It was easy to fall through the top of the soft snow, and I quickly lost count of how often this happened. It was deep too, falling up to my crotch was not uncommon and I saw many people need to be helped out. The brush was, at times, 5-6 feet tall, making for a slow traverse. The air was even thinner here, and climbing into even higher elevation combined with the exertion made for slow and difficult going at times. A friend lent me a trekking pole (which was a lifesaver), but I had to stop often to catch my breath. I’m unashamed to say I was close to tears at a few points.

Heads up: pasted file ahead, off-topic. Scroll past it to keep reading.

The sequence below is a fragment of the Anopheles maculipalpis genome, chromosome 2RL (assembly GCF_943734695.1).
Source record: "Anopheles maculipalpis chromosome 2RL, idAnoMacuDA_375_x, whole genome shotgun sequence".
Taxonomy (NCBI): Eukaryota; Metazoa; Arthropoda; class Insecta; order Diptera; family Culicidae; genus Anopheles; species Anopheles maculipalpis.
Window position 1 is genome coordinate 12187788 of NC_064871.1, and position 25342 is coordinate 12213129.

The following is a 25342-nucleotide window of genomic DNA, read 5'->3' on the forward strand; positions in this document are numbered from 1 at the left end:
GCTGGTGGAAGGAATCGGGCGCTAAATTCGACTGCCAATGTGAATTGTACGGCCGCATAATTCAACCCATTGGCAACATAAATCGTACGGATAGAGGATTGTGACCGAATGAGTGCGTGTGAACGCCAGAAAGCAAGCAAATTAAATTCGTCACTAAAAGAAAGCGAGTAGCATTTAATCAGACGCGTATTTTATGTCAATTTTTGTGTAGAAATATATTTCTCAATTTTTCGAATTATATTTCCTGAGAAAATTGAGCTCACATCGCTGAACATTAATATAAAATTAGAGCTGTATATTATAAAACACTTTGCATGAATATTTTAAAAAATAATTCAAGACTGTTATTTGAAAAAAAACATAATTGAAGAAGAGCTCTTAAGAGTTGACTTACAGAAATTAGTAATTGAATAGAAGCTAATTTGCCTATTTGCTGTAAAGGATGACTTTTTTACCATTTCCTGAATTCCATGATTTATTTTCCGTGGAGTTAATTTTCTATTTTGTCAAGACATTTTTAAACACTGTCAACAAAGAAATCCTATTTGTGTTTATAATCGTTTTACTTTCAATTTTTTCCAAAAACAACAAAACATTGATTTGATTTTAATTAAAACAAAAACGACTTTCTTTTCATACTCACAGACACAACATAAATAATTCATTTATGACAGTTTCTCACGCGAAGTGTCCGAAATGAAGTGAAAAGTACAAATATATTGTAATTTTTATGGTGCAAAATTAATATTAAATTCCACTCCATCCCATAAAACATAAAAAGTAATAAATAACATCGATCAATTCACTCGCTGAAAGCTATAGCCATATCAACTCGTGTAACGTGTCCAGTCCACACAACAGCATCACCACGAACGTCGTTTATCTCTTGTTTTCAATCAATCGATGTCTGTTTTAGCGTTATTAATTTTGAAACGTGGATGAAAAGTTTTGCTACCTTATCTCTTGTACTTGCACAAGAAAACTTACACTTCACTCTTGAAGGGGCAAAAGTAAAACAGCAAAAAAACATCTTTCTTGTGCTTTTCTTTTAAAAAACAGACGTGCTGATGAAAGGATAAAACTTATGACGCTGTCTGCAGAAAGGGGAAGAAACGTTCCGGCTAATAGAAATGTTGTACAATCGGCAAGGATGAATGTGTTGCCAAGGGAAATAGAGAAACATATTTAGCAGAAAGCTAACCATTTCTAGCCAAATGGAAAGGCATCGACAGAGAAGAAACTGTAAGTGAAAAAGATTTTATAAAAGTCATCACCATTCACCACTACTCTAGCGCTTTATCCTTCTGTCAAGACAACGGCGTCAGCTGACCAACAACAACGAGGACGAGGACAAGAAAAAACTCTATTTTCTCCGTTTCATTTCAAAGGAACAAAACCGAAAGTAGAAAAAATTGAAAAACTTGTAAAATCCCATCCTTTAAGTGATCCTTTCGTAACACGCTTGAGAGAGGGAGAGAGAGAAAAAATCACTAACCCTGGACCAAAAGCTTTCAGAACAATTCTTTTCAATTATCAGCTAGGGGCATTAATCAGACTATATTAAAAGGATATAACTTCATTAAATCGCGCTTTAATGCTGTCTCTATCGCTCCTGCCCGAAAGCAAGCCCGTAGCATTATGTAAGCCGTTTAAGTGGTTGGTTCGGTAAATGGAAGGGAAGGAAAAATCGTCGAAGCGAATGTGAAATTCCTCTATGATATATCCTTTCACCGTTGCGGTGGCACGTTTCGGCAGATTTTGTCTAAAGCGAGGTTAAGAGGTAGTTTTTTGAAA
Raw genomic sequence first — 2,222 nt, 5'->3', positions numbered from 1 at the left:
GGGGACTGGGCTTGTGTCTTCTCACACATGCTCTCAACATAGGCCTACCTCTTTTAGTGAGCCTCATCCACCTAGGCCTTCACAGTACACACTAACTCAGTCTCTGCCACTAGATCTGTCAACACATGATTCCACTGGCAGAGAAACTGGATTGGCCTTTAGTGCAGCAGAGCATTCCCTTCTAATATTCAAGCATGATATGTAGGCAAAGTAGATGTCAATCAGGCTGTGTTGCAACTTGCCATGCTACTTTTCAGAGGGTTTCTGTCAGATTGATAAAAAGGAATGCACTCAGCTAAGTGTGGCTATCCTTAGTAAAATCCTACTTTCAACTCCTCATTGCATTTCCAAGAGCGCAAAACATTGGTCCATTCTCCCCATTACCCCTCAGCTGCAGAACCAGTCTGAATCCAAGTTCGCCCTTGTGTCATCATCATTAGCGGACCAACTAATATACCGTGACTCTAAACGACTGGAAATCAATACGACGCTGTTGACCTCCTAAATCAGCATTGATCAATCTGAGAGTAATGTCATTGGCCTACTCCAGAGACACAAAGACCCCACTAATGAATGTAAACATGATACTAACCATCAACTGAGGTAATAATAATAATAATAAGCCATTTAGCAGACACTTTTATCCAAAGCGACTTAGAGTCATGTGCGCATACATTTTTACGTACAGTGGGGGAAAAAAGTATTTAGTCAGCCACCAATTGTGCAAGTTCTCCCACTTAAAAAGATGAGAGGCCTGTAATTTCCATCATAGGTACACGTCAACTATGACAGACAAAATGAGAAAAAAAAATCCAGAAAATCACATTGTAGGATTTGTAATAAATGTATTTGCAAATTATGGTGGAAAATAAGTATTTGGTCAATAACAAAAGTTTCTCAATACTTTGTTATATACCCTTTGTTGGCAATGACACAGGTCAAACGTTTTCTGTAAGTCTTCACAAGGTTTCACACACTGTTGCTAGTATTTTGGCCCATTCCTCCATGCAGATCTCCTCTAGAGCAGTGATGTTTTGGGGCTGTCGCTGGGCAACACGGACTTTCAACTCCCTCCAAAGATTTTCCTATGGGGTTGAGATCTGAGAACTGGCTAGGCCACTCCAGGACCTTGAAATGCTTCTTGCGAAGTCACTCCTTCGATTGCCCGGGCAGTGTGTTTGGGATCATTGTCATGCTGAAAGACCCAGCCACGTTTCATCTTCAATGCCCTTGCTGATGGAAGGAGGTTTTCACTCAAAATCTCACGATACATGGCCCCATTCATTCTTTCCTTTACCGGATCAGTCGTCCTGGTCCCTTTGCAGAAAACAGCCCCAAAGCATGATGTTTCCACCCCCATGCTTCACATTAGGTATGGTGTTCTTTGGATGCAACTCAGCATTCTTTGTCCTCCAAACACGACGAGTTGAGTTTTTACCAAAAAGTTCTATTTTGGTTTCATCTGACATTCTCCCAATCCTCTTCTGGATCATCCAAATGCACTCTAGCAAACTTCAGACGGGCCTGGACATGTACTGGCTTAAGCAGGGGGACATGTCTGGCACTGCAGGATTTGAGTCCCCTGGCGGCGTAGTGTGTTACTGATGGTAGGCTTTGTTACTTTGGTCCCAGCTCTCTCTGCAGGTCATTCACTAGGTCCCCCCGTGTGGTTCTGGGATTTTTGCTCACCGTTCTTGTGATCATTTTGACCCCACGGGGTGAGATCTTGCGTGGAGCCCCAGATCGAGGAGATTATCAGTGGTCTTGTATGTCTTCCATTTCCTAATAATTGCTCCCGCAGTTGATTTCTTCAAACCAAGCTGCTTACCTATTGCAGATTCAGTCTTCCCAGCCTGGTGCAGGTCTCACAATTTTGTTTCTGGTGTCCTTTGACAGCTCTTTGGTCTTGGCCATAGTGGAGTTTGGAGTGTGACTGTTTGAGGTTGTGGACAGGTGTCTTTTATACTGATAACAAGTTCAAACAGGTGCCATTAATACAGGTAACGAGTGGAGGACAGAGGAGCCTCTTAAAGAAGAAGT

It’s hard to explain how mentally stressful it is not to be able to breathe, I was reminded of a few times I’d ended up at my doctor’s office in physical and mental distress because a cold or pneumonia had clogged my lungs to the point I was really struggling. It’s also hard to explain how frustrating this was for me as well. I’ve arranged my life and workout regimens to train my lungs and keep them supple exactly so this doesn’t happen, I refuse to let my lung problems affect my ability to do what I want. During the early parts of the climb especially I was hurting, frustrated, and angry at myself and the situation. Once we got high enough the snow patches were more infrequent and we were on solid ground I was able to get more into a routine and a pace I could maintain. I was happy to see that while I was no longer close to the front of the pack, I wasn’t in the rear either despite my difficulties.